People always tell you that life is short. It’s not true. Life is long, especially if you don’t decide to live it. When most of you are getting out of school, you’ll be sitting in that early-20s area of life. The average life expectancy of people in the U.S. is about 78 years, and that’s accounting for the fact that we’ve seen a decline in it over the past couple years.  This means you have more life on the “coming up next” part of your life than the “I’m done with this” part of your life.

You have time. Take a shot at something.

Risk is scary and in some cases it’s not worth it, but you need to at least consider what it is that would make you happy and try it out. Eventually, you will have more responsibilities, more things weighing you down and more reasons not to do something. Take a calculated risk on a career path. Try a job that’s going to give you a chance at something unique. Do something that you said you always wanted to do.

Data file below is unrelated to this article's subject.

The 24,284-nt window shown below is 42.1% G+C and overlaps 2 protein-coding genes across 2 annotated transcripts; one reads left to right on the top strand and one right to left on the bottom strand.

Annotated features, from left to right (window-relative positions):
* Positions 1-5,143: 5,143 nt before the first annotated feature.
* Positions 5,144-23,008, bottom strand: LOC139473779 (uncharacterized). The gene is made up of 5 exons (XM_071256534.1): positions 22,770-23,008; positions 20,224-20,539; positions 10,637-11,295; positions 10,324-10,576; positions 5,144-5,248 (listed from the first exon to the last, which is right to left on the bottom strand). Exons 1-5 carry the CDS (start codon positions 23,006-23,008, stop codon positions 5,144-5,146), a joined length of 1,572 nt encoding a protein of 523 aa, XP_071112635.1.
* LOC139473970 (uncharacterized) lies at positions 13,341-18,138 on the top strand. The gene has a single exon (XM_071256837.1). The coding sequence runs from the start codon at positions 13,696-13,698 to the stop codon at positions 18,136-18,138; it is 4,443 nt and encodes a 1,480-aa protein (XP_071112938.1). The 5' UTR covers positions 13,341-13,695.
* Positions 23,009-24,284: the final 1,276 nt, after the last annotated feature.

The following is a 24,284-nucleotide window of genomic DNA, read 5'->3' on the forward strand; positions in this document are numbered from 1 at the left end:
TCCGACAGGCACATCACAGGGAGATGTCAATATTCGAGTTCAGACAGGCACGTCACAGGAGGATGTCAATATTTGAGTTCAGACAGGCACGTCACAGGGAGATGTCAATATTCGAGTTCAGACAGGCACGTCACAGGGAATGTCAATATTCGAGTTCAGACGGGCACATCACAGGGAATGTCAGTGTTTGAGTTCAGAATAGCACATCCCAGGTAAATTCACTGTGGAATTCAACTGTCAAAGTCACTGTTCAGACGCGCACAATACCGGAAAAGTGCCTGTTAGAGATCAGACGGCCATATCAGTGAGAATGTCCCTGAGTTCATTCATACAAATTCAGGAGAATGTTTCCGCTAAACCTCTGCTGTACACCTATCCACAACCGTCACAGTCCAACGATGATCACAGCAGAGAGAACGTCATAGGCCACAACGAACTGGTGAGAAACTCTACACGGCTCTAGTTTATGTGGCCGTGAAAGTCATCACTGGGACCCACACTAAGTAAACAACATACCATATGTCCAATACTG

If you don’t, the regrets will eat you alive.


“Play your game.”

With 10 minutes to go in the semi-final game against the Soviet Union, Mike Eruzione scored to give the U.S. a 4-3 lead. Goalie Jim Craig said once that it was “like banging a bee’s nest. All we’re gonna do is piss them off.”

The Soviet team had the ability to score five goals in three minute. Ken Dryden, who added commentary for the game, said in later years that in situations like this you dared to hope that you could win and then the Soviets would just crush your hope and leave you for dead.